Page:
Fresh take on in-flight fare

Celebrity chef Neil Perry is set­ting stan­dards sky high as he works to change the way air­line food is viewed, writes Grant Jones

The Sunday Mail (Queensland) - Escape - - CRUISE RUSSIA -

IT WAS meal time dur­ing a trip on a small air­line.

‘‘ Would you like din­ner?’’ the flight at­ten­dant asked one man.

‘‘ What are my choices?’’ he asked. ‘‘ Yes or no,’’ she replied. It’s that dreaded trip to the in­ter­na­tional air­port, know­ing there’s a long-haul flight in front of you, a plas­tic con­tainer on the tray ta­ble your only sus­te­nance.

For 16 years, Neil Perry has been try­ing to change the view that food served by air­lines, Qan­tas in par­tic­u­lar, comes cov­ered in foil and is barely ed­i­ble.

Perry’s in­ter­est in Qan­tas food op­tions starts on the ground at kitchen level and he is just as con­cerned about what is served at lounge level as he is at the front and back of the plane. First-class pas­sen­gers, in par­tic­u­lar, ex­pect first-class food for their not in­con­sid­er­able out­lay.

Ex­pec­ta­tions are also much higher now as for­eign gov­ern­ments plough vast amounts of money into sta­te­owned air­lines – Emi­rates and Sin­ga­pore among them – hop­ing to garner global at­ten­tion and se­cure a big wedge of the high­end tourist dol­lar, Perry says. The qual­ity of the food is an in­creas­ingly im­por­tant as­pect of that pres­tige.

‘‘ Peo­ple who travel in pre­mium classes, gen­er­ally they travel well. They stay in good ho­tels, they eat in ter­rific restau­rants around the world,’’ he says in the Qan­tas First Class Lounge in Sydney.

‘‘ They kind of un­der­stand what’s go­ing on in a food sense. They ap­pre­ci­ate good wine, they like great cof­fee, they’re re­ally savvy.’’

In the 16 hours it takes to fly to Sin­ga­pore and back, Es­cape joined Perry to see how he achieves res­tau­rant-qual­ity food in the sky.

‘‘ They want to eat lovely fresh in­gre­di­ents,’’ he says of first-class pas­sen­gers. ‘‘ They want to en­joy food that is con­tem­po­rary. They want to have an ex­pe­ri­ence in the air that re­lates to a high-street res­tau­rant ex­pe­ri­ence.’’

But how can you achieve that at 10,000m?

‘‘ Food that tastes great on the ground still re­ally tastes great in the air so it was re­ally that phi­los­o­phy that we were work­ing with,’’ he says.

Perry’s menu on the A380 is the real deal. It of­fers not only light meals, sal­ads, sides and main cour­ses but also fine wines, pe­tits fours and de­cent cof­fee to fol­low. And each and ev­ery one of the dishes must be avail­able to all 14 pas­sen­gers. It’s not as if you can run out of some­thing or try ex­plain­ing to a first-class pas­sen­ger that it’s no longer on the menu.

‘‘ I do think it’s def­i­nitely a flight with a Neil Perry meal,’’ quips the chef. ‘‘ We have to re­mem­ber why we are get­ting on the plane – that’s to get from point A to point B.’’

On the flight, af­ter din­ner or­ders are taken, Perry ob­serves as cabin at­ten­dant Vi­vian Chow works in the tiny gal­ley kitchen, piec­ing to­gether el­e­ments of a salad from sev­eral con­tain­ers, mak­ing a fresh sim­ple vinai­grette then putting the timer on the spe­cially de­signed oven for the pan-fried salmon, roast Chi­nese duck, rack of lamb or beef short ribs. Cook­ing at this height and in these con­di­tions needs to be ex­act.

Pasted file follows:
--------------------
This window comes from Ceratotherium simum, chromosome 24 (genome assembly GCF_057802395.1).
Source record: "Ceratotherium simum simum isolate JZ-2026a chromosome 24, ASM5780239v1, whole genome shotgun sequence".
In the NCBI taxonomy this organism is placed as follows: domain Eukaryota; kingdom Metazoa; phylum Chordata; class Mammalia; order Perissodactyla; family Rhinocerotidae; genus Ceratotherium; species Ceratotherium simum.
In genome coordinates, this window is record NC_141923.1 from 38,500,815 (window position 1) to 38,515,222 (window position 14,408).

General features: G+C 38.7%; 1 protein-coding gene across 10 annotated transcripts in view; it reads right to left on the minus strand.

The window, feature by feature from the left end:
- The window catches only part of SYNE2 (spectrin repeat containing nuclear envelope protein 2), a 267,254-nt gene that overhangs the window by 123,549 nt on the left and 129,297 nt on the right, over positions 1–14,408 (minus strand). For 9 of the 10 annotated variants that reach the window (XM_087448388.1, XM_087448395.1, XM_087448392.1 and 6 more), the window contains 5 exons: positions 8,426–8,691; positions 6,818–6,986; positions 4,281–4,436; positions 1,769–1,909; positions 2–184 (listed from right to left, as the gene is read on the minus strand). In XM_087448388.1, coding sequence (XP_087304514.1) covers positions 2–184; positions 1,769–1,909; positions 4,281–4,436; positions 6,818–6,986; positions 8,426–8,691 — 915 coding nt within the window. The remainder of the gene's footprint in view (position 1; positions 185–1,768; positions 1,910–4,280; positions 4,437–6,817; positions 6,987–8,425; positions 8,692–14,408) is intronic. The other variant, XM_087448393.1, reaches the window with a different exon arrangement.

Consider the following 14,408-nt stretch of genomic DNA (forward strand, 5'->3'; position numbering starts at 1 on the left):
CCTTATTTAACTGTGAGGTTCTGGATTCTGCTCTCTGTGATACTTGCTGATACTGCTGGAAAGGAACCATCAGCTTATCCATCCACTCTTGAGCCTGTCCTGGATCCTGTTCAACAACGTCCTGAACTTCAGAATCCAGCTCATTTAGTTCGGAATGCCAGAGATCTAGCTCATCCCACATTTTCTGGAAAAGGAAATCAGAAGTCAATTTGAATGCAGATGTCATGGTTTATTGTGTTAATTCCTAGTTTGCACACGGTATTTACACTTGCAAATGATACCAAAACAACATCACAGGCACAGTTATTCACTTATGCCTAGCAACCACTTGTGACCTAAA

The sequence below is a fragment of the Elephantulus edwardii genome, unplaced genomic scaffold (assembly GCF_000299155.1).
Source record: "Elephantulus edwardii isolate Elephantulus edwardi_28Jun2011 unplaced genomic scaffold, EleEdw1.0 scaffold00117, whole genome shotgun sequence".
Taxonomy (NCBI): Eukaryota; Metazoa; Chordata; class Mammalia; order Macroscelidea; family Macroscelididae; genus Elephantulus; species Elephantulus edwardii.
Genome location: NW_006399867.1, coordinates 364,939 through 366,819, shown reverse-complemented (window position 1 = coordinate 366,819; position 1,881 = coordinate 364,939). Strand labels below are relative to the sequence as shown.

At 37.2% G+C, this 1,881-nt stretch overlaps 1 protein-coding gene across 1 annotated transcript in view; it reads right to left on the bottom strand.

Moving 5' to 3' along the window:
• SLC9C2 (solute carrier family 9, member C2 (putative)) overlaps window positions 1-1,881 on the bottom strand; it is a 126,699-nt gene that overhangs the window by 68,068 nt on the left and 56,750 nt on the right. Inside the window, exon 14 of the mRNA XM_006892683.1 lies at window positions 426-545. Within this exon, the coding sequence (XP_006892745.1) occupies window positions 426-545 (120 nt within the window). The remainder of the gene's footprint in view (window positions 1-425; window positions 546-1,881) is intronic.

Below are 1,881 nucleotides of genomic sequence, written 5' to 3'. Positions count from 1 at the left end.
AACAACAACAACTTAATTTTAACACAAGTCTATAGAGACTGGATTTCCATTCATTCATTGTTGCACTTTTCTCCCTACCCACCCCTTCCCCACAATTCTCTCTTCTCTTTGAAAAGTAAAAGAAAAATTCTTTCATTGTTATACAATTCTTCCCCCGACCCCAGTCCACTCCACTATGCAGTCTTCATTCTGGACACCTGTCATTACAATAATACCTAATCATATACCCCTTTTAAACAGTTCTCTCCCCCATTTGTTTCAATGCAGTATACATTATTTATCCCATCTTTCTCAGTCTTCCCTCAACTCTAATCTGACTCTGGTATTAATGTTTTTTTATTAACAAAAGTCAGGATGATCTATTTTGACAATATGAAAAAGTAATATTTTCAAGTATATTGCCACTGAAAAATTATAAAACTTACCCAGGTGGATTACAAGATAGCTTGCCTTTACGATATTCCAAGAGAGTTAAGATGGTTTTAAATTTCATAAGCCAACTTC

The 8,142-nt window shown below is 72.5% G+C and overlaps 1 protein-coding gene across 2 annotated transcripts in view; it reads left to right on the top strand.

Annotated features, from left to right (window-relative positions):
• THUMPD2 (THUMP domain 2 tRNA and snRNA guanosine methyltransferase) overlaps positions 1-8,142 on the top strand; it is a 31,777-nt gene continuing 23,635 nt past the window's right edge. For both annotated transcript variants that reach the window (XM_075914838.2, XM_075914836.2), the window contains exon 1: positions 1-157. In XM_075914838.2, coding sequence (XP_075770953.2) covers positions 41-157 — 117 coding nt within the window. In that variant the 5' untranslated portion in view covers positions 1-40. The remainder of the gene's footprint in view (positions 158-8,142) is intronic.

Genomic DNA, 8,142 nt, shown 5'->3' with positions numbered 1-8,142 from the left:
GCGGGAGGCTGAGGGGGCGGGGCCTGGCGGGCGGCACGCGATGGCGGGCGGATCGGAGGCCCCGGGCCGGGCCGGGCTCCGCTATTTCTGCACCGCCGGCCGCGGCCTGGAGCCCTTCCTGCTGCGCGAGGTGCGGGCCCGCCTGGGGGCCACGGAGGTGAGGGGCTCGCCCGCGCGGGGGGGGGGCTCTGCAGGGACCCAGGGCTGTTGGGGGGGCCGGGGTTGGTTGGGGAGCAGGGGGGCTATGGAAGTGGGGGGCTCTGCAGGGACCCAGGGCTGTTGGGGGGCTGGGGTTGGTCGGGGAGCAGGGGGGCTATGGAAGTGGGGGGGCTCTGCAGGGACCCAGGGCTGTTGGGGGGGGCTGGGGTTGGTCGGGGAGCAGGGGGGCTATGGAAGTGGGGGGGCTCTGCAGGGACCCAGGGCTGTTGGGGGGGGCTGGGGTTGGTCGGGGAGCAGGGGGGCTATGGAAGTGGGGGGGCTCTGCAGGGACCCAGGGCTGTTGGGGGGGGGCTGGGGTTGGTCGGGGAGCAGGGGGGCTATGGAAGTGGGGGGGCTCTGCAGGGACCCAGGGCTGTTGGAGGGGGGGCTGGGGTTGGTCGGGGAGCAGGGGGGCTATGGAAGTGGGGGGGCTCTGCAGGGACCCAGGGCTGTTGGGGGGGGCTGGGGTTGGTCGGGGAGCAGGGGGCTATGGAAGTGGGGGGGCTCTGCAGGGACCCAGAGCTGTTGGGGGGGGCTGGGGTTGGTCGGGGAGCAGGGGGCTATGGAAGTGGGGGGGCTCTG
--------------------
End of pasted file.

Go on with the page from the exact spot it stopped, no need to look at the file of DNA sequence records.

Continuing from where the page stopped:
‘‘ It’s hard to do re­ally high food be­cause you have set pa­ram­e­ters in height that you can stack in trays and things, but the re­al­ity is there aren’t a lot of things you can’t do. Yeah, sure, they might freak out if you start flam­be­ing some­thing, cer­tainly souf­fles and things like that. But we ac­tu­ally cook in the air, that’s why we’ve been able to pro­vide fresh food, and that’s the dif­fer­ence be­tween us and a lot of other car­ri­ers.

‘‘ The other great thing is be­cause we work so closely over time with crew, from gal­ley man­age­ment right through to train­ing in the gal­ley in cook­ing, we’ve been able to, I think, get the best out of them.

‘‘ You have to get the best out of your chefs, you have to work closely with your sup­pli­ers and you have to work closely with your front-of-house staff to de­liver a great amount of hos­pi­tal­ity and gen­eros­ity and won­der­ful ser­vice.’’

Perry says that sort of ‘‘ buyin’’ from the cabin crew makes all the dif­fer­ence. ‘‘ They re­ally love the fact that they have this great op­por­tu­nity to have won­der­ful fresh food, cook it nicely, present it beau­ti­fully and have peo­ple ap­pre­ci­ate it,’’ he says.

Perry ded­i­cates sev­eral hours a week to the Qan­tas project, on top of his other com­mit­ments.

‘‘ I have 520 staff now di­rectly em­ployed by the Rock­pool group in seven restau­rants but I re­ally feel part of the Qan­tas fam­ily so I feel like we have 4000 in­ter­na­tional and do­mes­tic flight at­ten­dants who work with us as well,’’ he says. The pres­sure is on to de­liver. ‘‘ We wouldn’t have it any other way. We thrive in that sce­nario. One of the fan­tas­tic things, the re­ally bril­liant things, is that the longevity of the 16 years has built that trust with crew, has built their in­volve­ment, their job sat­is­fac­tion and their fo­cus on mak­ing sure that it’s about the cus­tomer,’’ he says. ‘‘ I don’t think Aus­tralians re­ally some­times recog­nise how proud they should be of this air­line and how it’s been run and how in­no­va­tive it is, given that it’s a com­pany work­ing in a very com­pet­i­tive en­vi­ron­ment against peo­ple who don’t have the same com­pet­i­tive is­sues.

‘‘ To see an Aus­tralian com­pany in­volved in an in­dus­try that is about dis­tances, to be in a coun­try that is the last place that you stop on Earth, ba­si­cally, and to think that we are up there bat­tling it out to be one of the best air­lines in the world is some­thing to be very proud of.’’

Newspapers in English

Newspapers from Australia

© PressReader. All rights reserved.